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Jamaica Farewell to Pother Prante: How Harry Belafonte’s music travelled to Bengal

Senior citizens involved in mass movements, and musicians talk about the impact of the calypso star

Wriddhaayan Bhattacharyya | Published 01.05.23, 01:21 PM
Harry Belafonte at the Many Rivers To Cross Festival in Atlanta, Georgia, 2016.

Harry Belafonte at the Many Rivers To Cross Festival in Atlanta, Georgia, 2016.

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In the mid-1950s, the music scene in America exploded with the sounds of calypso and a name called Harry Belafonte. Around three decades later, in faraway Kolkata, students and youth groups found inspiration in his songs and his philosophy gave direction and meaning to their ideals.

Belafonte was born in New York, but his roots lie in the Caribbean islands. He spent his childhood with his grandmother in Jamaica and connected with the calypso style of music. Before picking up the guitar, he served in the US Navy during World War II. The late actor-musician-activist had a ringside view of the world that found reflection in his albums 'Belafonte' and 'Calypso' in 1956.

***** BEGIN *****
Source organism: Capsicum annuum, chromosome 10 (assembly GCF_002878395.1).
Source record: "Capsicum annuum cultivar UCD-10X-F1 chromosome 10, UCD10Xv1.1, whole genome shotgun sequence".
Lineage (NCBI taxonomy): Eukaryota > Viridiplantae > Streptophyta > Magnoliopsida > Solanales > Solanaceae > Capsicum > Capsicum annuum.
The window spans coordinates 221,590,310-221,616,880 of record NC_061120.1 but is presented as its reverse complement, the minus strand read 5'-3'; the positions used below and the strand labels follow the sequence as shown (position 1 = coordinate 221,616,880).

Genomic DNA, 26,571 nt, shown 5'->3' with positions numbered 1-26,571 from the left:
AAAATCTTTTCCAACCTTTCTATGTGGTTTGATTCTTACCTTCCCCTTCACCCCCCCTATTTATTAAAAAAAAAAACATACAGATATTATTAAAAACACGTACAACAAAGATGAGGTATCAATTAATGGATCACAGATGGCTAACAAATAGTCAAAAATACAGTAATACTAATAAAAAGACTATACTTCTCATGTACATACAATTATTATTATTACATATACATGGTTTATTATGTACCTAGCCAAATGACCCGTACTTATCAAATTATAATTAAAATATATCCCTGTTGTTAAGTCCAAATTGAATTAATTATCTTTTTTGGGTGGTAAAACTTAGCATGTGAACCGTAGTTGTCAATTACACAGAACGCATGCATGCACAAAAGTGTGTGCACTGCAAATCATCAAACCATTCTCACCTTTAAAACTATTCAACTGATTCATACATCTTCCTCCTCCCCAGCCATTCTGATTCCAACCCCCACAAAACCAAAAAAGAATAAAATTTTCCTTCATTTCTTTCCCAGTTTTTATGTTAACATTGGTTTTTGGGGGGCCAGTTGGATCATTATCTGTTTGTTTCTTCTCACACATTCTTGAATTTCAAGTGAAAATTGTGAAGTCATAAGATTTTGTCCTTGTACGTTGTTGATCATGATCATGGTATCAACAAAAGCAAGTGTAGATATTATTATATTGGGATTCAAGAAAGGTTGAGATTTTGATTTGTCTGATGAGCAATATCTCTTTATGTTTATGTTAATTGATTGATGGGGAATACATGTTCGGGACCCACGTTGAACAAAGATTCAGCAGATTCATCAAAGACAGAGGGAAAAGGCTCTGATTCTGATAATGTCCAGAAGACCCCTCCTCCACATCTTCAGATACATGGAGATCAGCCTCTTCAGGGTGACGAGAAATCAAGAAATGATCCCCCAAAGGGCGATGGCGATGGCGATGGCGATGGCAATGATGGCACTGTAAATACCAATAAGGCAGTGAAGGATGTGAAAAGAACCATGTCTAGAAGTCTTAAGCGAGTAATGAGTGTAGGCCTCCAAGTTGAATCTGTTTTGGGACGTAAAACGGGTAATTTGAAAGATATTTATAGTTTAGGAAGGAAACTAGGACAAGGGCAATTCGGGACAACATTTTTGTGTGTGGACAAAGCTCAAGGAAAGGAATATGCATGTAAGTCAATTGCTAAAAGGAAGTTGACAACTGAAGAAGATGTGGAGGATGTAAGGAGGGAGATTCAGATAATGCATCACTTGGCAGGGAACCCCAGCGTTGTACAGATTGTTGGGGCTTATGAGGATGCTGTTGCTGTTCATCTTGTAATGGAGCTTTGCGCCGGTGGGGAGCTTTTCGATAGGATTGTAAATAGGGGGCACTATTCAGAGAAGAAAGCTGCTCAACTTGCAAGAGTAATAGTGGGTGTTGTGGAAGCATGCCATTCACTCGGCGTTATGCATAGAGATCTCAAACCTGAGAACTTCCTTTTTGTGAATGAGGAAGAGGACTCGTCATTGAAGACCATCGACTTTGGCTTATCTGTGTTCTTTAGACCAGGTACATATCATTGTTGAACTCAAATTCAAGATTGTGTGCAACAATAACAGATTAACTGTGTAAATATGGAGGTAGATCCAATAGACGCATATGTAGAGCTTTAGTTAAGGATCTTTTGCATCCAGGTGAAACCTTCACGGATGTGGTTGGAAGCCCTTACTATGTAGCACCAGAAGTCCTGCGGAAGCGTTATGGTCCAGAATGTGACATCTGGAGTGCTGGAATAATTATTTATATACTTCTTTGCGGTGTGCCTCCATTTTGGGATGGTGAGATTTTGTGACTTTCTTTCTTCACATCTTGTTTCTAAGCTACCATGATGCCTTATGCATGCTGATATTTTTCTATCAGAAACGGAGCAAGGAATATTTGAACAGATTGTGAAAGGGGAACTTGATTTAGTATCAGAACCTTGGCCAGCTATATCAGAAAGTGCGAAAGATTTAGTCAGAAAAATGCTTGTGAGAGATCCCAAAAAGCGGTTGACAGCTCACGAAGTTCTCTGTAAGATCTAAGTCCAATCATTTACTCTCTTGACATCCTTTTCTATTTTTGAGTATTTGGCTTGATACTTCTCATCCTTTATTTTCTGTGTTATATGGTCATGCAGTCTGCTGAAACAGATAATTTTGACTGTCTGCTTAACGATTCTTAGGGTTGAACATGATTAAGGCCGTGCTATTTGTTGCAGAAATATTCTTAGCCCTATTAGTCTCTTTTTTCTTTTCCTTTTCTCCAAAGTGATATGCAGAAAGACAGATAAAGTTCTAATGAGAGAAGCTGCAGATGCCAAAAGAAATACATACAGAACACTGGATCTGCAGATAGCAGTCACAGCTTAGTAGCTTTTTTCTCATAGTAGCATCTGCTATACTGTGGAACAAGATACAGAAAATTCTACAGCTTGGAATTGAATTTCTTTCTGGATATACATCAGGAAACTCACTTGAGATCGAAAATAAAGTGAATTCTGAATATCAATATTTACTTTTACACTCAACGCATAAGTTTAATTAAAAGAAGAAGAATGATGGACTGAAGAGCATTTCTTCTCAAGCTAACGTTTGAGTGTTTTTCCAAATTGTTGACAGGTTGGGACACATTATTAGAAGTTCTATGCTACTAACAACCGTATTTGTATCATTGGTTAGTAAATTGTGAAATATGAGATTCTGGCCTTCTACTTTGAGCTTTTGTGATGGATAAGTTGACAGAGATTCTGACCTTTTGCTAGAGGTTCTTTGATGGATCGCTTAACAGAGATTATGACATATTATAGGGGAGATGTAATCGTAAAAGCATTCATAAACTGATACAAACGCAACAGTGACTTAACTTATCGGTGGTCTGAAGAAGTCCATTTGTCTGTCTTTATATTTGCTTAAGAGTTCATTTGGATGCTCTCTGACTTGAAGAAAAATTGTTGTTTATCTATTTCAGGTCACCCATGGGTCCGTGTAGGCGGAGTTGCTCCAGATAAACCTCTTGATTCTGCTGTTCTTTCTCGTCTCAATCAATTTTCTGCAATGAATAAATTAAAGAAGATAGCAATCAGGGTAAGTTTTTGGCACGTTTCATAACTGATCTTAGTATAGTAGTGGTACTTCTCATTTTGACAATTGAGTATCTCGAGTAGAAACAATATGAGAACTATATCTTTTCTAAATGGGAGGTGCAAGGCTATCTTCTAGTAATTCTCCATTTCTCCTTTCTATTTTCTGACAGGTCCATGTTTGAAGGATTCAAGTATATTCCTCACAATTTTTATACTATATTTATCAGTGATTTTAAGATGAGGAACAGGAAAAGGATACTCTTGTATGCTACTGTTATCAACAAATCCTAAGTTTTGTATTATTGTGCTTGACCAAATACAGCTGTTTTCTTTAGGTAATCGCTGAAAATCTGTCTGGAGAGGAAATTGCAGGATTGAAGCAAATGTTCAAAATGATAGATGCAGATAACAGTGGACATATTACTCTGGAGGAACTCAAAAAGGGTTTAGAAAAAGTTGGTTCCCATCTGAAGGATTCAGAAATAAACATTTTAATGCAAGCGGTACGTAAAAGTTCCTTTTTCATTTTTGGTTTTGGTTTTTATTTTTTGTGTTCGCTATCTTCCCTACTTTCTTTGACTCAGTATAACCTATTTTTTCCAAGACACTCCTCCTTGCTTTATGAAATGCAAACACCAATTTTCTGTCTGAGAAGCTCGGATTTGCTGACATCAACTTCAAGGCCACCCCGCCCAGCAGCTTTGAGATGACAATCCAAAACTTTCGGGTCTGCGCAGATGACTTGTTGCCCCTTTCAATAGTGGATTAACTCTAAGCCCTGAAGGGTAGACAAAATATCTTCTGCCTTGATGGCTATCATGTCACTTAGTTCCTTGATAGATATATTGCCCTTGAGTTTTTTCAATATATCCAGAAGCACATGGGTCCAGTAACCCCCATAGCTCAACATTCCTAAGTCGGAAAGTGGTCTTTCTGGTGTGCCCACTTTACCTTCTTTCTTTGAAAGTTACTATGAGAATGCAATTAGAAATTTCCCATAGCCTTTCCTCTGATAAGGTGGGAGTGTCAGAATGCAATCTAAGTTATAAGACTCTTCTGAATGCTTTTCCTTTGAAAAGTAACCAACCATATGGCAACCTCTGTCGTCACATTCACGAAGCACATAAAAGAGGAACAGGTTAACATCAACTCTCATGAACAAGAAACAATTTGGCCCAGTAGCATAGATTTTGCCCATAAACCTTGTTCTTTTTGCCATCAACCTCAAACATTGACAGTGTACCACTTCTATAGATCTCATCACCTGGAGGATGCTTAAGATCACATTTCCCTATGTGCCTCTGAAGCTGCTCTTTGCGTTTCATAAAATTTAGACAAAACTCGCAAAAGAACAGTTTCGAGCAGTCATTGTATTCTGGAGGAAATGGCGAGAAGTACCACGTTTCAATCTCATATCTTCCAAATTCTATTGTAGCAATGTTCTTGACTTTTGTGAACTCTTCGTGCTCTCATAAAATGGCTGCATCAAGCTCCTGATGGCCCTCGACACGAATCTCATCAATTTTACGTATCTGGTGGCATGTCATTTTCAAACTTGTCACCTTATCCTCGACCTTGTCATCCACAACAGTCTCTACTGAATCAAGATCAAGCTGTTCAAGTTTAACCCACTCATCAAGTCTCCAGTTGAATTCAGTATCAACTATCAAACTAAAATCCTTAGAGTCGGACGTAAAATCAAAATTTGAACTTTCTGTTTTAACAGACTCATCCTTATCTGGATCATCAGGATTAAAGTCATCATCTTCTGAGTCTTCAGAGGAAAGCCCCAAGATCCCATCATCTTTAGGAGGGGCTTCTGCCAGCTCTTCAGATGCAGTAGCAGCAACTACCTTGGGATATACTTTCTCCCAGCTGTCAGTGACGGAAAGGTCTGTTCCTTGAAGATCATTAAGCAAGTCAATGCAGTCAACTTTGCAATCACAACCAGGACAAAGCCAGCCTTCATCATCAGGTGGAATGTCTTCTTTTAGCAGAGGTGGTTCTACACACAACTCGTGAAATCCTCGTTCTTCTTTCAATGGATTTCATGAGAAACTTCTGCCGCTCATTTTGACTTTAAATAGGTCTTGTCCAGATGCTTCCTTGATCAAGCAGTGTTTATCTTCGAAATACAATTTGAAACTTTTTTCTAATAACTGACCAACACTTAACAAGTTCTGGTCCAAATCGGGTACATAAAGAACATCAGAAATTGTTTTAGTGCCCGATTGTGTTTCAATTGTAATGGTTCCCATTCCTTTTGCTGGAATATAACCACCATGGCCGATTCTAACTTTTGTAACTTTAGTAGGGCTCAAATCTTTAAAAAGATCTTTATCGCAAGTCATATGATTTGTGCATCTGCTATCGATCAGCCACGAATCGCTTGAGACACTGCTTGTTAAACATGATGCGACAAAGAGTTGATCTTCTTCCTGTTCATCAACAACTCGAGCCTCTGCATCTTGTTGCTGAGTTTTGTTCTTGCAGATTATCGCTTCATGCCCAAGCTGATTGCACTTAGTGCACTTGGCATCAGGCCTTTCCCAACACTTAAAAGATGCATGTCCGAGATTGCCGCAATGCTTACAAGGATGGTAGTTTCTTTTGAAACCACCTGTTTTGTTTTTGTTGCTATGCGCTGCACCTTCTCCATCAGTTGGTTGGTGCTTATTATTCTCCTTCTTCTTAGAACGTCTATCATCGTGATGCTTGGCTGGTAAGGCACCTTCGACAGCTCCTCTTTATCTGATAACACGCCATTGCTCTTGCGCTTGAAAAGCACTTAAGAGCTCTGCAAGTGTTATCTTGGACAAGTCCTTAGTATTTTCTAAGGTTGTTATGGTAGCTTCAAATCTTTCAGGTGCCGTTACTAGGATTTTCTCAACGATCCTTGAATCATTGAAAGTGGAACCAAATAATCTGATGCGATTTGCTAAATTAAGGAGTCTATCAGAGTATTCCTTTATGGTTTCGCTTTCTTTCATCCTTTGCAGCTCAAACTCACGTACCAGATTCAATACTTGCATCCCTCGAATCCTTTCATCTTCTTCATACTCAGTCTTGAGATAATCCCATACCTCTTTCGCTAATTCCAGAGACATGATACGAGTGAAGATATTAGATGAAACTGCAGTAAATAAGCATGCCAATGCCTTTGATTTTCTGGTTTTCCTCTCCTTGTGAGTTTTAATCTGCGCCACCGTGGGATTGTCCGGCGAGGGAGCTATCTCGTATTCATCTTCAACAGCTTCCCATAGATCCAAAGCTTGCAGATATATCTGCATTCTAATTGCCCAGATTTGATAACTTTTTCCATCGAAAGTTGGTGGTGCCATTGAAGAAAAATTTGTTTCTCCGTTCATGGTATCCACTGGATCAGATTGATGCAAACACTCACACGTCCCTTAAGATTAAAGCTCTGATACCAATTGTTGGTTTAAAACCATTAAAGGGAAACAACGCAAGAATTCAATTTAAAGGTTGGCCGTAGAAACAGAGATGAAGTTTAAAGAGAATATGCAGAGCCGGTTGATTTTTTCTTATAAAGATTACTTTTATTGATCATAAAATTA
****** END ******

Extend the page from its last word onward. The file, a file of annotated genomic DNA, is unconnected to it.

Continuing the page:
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Belafonte's mother worked as a domestic help, while his father was a chef. He could relate to the working-class heroes. Later, he used his star power to fight injustice during the Civil Rights Movement. He inspired several youngsters in the US with his protest music.

The musical notes reached the Indian shores, especially Bengal, always known for intellectuals and revolutionaries. Belafonte's tunes found space in the corridors of Jadavpur University and Calcutta University.